Wednesday, June 5, 2013
Ninth Circuit Reinstates Amgen Employees’ Suit Over Stock Price
By KENNETH OFGANG, Staff Writer
The Ninth U.S. Circuit Court of Appeals yesterday reinstated a putative class action by present and former employees of Amgen, Inc., who claim the company concealed information that would have discouraged the plaintiffs from investing in the company’s stock.
The panel, in an opinion by Judge William A. Fletcher, said the plaintiffs had sufficiently pled a violation of the company’s fiduciary duties under the Employee Retirement Income Security Act.
Steve Harris and Dennis F. Ramos filed suit in 2007, claiming Amgen and related defendants continued to allow workers to hold Amgen stock in their retirement and savings plans despite their knowledge that the company stock was valued at an artificially high price. The defendants, the plaintiffs alleged, knew or should have known that the price would tumble once the public discovered adverse health effects caused by widespread off-label use of two drugs Amgen had developed to treat anemia.
One drug, Epogen, was approved by the FDA in 1989, and the other, Aranesp, in 2001. But in 2007, the FDA ordered the company to give “black box” warnings—the most serious level of warnings the agency requires—regarding off-label use of both drugs.
The complaint alleged the company concealed poor results from clinical studies on the drugs—used to stimulate red blood cell production in cancer patients—including a temporary halt to one study in 2006 due to safety concerns.
A similar action has been filed by shareholders who bought or held the company’s stock—the value of which dropped by a third between September 2005 and May 2007—in the same period.
Amgen has denied that it should have foreseen the drop in the stock price and has raised a number of technical objections to the employees’ suit, beginning with standing. The suit was originally dismissed in February 2008 on the grounds that Harris already had withdrawn his assets from Amgen’s pension plan and that Ramos—an employee of a Puerto Rico-based subsidiary of Amgen—failed to properly identify the fiduciaries of his company’s plan.
The Ninth Circuit reversed four years ago, holding that Harris had standing because he was in the plan during the period covered by the action and that Ramos should have been given leave to amend. The complaint was subsequently amended to add new defendants and three more plaintiffs.
U.S. District Judge Philip S. Gutierrez of the Central District of California dismissed the amended complaint with prejudice, saying the plaintiffs failed to sufficiently allege violations of ERISA, and that the suit “appears to be a securities case posing as an ERISA case.”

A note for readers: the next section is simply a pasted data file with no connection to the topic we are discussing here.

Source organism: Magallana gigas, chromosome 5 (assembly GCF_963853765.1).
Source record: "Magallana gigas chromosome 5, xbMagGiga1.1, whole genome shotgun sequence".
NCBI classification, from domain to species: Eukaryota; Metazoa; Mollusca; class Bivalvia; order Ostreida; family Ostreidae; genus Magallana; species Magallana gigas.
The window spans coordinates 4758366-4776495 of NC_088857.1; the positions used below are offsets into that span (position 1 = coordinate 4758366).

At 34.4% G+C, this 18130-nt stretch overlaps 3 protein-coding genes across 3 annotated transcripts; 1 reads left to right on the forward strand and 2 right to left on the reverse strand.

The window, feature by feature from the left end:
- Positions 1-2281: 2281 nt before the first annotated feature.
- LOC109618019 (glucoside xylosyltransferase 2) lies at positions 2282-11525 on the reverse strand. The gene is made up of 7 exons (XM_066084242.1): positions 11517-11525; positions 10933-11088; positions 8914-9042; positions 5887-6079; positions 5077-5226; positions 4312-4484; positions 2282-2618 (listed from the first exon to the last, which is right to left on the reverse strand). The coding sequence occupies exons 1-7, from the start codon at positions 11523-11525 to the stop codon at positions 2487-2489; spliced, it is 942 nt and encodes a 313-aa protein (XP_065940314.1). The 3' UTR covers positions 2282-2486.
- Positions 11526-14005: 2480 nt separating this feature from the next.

Fletcher, however, in his opinion for the Ninth Circuit, said the fiduciaries’ duties of “loyalty and care” under ERISA are just as extensive as the corporation’s duties to the general public under the securities laws.
“If defendants had revealed material information in a timely fashion to the general public (including plan participants), thereby allowing informed plan participants to decide whether to invest in the Amgen Common Stock Fund, they would have simultaneously satisfied their duties under both the securities laws and ERISA,” Fletcher wrote.
‘Presumption of Prudence’
Fletcher said the district judge erred in applying a “presumption of prudence” based on Quan v. Computer Sciences Corp., 623 F.3d 870 (9th Cir. 2010), in which the appeals court held that an ERISA fiduciary who invests in the stock of the employees’ own company is presumed to have acted prudently “when plan terms require or encourage the fiduciary to invest primarily in employer stock.”
The presumption does not apply in this case, the appellate jurist concluded, because the language of the plans merely allowed investment in Amgen stock, rather than encouraging it.
Stripped of the benefit of the presumption, Fletcher wrote, the defendants were not entitled to dismissal because the plaintiffs’ allegations were sufficient to state a claim for breach of fiduciary duty.
The defendants’ argument that the alleged non-disclosure was not a breach of fiduciary duty because the company was and remains financially sound “is beside the point,” the judge wrote.
“Amgen was not ‘experiencing severe financial difficulties’ during the relevant time period in part because of the very actions about which plaintiffs are now complaining, that were producing large but unsustainable profits. Further, Amgen may now be a ‘strong, viable, and profitable company,’ but that does not mean that the price of Amgen stock was not artificially inflated during the class period.”
The case is Harris v. Amgen, Inc., 10-56014.
Copyright 2013, Metropolitan News Company